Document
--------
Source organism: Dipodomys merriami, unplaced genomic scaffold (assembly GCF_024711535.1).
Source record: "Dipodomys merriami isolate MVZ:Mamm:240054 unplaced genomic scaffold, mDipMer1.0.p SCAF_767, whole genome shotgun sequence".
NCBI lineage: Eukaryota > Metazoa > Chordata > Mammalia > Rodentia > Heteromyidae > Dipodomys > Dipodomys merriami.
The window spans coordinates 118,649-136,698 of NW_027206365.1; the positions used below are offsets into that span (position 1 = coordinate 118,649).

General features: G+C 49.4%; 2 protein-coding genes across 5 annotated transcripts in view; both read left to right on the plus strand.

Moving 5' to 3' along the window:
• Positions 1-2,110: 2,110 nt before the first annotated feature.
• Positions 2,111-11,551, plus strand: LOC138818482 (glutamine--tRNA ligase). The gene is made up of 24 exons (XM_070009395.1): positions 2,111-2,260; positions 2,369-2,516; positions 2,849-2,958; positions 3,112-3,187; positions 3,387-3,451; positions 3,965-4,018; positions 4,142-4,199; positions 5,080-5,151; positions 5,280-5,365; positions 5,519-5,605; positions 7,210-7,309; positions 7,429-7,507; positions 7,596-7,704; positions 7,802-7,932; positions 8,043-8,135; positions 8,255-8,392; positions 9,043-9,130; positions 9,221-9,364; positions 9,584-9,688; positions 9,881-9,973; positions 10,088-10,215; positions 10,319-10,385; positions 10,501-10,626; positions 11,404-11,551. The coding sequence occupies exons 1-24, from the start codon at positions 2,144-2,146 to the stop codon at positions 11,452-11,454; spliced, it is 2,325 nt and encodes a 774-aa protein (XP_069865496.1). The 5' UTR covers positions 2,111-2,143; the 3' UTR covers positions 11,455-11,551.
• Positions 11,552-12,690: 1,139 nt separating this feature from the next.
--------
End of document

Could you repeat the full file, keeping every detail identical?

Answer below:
Source organism: Dipodomys merriami, unplaced genomic scaffold (assembly GCF_024711535.1).
Source record: "Dipodomys merriami isolate MVZ:Mamm:240054 unplaced genomic scaffold, mDipMer1.0.p SCAF_767, whole genome shotgun sequence".
NCBI lineage: Eukaryota > Metazoa > Chordata > Mammalia > Rodentia > Heteromyidae > Dipodomys > Dipodomys merriami.
The window spans coordinates 118,649-136,698 of NW_027206365.1; the positions used below are offsets into that span (position 1 = coordinate 118,649).

General features: G+C 49.4%; 2 protein-coding genes across 5 annotated transcripts in view; both read left to right on the plus strand.

Moving 5' to 3' along the window:
• Positions 1-2,110: 2,110 nt before the first annotated feature.
• Positions 2,111-11,551, plus strand: LOC138818482 (glutamine--tRNA ligase). The gene is made up of 24 exons (XM_070009395.1): positions 2,111-2,260; positions 2,369-2,516; positions 2,849-2,958; positions 3,112-3,187; positions 3,387-3,451; positions 3,965-4,018; positions 4,142-4,199; positions 5,080-5,151; positions 5,280-5,365; positions 5,519-5,605; positions 7,210-7,309; positions 7,429-7,507; positions 7,596-7,704; positions 7,802-7,932; positions 8,043-8,135; positions 8,255-8,392; positions 9,043-9,130; positions 9,221-9,364; positions 9,584-9,688; positions 9,881-9,973; positions 10,088-10,215; positions 10,319-10,385; positions 10,501-10,626; positions 11,404-11,551. The coding sequence occupies exons 1-24, from the start codon at positions 2,144-2,146 to the stop codon at positions 11,452-11,454; spliced, it is 2,325 nt and encodes a 774-aa protein (XP_069865496.1). The 5' UTR covers positions 2,111-2,143; the 3' UTR covers positions 11,455-11,551.
• Positions 11,552-12,690: 1,139 nt separating this feature from the next.